[ExI] Uploading and selfhood (explication)

Michael Miller ain_ani at yahoo.com
Thu Apr 10 11:07:09 UTC 2008

I've been thinking more about this, and I think there is quite a deep misunderstanding between us that reflects a comment someone else made a while back - you're talking about ontology, whereas I'm talking about epistemology. This is why I keep trying to shake off the 'realist-antirealist' boxes, because they're irrelevant to what I'm talking about. I'm not saying (to continue the example) there's no such 'thing' as Jupiter...there is probably 'something' which correlates to the word; however, that something does not <i>equate</i> with the word. This is to say, our language characterises objects as clearly delineated, persistent, and with a definite independent identity. I claim that in "reality" (to whatever extent we wish to use this term) things are simply a lot more fuzzy than this. And, in terms of something like "Napoleon", all we have is a word...the "reality" of Napoleon depends entirely on how we choose to define personhood, and precisely the
 problem is that we don't have a specific definiton of the word so everyone chooses to define it however they like. Therefore, the question of whether Napoleon <i>actually</i> still exists or not is unanswerable, at least until we have done some very precise work in defining what we mean by the term "the person Napoleon".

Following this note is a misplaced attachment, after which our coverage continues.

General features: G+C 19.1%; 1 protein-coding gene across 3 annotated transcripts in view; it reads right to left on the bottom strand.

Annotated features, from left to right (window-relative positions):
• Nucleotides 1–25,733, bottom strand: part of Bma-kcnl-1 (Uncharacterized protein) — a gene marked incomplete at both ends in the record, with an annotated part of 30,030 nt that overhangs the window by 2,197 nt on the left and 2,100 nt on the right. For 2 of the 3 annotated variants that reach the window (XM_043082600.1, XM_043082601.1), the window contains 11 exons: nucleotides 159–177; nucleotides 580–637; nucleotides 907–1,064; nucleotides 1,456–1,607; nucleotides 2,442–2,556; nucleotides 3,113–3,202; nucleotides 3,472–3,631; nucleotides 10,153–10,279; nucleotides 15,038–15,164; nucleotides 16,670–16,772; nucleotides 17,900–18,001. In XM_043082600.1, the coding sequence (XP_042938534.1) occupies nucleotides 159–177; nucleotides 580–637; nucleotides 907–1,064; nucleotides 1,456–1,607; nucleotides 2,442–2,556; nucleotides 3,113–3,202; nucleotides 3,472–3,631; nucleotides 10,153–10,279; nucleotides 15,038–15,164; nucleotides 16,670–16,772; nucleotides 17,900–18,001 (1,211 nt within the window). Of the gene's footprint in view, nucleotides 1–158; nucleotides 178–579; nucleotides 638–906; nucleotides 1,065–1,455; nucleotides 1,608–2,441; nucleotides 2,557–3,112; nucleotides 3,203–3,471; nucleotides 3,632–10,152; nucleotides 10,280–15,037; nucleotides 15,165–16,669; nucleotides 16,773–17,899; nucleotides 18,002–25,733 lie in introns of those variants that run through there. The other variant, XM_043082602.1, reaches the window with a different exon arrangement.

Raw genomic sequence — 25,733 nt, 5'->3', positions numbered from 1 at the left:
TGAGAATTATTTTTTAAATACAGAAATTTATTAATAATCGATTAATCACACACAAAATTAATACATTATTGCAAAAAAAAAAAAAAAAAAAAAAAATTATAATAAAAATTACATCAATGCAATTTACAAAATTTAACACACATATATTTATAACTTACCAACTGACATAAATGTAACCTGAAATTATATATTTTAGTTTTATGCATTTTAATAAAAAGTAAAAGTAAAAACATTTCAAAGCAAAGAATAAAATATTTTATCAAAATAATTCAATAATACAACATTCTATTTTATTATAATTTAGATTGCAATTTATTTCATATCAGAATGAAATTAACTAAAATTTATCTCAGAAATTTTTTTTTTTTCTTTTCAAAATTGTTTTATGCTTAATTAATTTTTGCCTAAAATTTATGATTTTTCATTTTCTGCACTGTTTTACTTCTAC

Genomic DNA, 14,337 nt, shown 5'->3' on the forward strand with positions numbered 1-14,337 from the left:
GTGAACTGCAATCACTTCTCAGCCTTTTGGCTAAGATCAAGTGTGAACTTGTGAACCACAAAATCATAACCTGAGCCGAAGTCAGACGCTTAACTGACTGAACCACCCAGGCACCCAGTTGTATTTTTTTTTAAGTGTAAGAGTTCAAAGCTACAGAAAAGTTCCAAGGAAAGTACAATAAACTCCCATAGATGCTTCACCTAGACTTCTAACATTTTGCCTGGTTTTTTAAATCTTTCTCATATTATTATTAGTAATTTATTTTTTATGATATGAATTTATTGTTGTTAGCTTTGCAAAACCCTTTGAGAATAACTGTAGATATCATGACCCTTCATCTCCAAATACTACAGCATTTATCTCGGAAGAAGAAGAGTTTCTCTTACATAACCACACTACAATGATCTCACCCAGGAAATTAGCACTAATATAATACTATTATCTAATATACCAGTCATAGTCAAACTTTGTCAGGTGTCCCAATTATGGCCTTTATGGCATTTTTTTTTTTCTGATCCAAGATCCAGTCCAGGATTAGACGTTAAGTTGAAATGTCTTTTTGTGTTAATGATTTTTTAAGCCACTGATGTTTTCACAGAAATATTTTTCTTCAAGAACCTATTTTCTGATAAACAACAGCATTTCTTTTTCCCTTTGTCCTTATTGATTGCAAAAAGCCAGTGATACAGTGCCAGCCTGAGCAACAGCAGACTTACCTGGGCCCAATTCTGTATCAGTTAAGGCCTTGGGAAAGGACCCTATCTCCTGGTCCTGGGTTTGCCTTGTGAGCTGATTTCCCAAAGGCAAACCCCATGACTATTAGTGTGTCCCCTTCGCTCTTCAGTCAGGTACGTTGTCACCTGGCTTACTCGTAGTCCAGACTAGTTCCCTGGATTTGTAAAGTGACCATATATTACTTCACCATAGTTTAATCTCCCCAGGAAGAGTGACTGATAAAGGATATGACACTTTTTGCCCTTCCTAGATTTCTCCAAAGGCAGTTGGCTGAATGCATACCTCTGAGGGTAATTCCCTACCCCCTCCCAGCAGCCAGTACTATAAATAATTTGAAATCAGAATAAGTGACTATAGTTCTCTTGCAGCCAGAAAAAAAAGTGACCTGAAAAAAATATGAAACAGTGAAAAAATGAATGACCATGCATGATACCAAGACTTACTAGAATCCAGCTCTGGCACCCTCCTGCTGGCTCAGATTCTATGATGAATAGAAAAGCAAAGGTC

Secondly, I'd wish to withdraw from this emphasis on 'other' subjectivities such as aliens...such talk is purely conjectural. My main point about the relevance of concepts such as Jupiter and ex American presidents, was that we should be learning to live within our own subjectivity, not constantly striving to see outside of it (for such is impossible and leads only to enormous confusion). Trying to speculate as to what aliens think is just as impossible and useless. What I see and feel, my world, is where I should be living, not in some speculative "objective" reality which I only have inferrential access to. The nature of objects 'out there' really isn't that important...it's what happens with the objects 'in here' which makes all the difference, and this is all I will ever know about anyway.

----- Original Message ----
From: Michael Miller <ain_ani at yahoo.com>
To: ExI chat list <extropy-chat at lists.extropy.org>
Sent: Thursday, April 10, 2008 10:52:16 AM
Subject: Re: [ExI] Uploading and selfhood


>Okay, but just for the record, yes, we often *perceive*
>a similarity between two things, but we can conceive of
>two things having similarity even when there are no
>perceivers or observers about. But then, I forgot, we
>are in fact in part debating the notion of a "realist" 
>ontology. Suffice it to say here that I claim that there
>can be *objective* similarity of structure, or isomorphism,
>even in the absence of nearby intelligent life.

I think maybe it's an oxymoron to talk about conceiving what something looks like outside of perception. I predict you'll disagree with this, but I stick to my guns that for there to be similarity (or even definable qualities) of "somethings" you need to have a specific perspective from which you are looking at them. I don't think we can sensibly talk about how something appears when no one is looking at it.

>and I am rebutting that claim (that Jupiter is a human concept)
>by pointing out that any alien
>that we can imagine that would have the wherewithall to
>navigate to Earth would also have, as you put it, "the
>concept of Jupiter".  Now if all intelligent entities that
>happen to cruise though the solar system must have
>an idea of Jupiter, then that adds a lot to the credibility
>of the notion that there is an objective thing out there
>that we refer to by the name "Jupiter".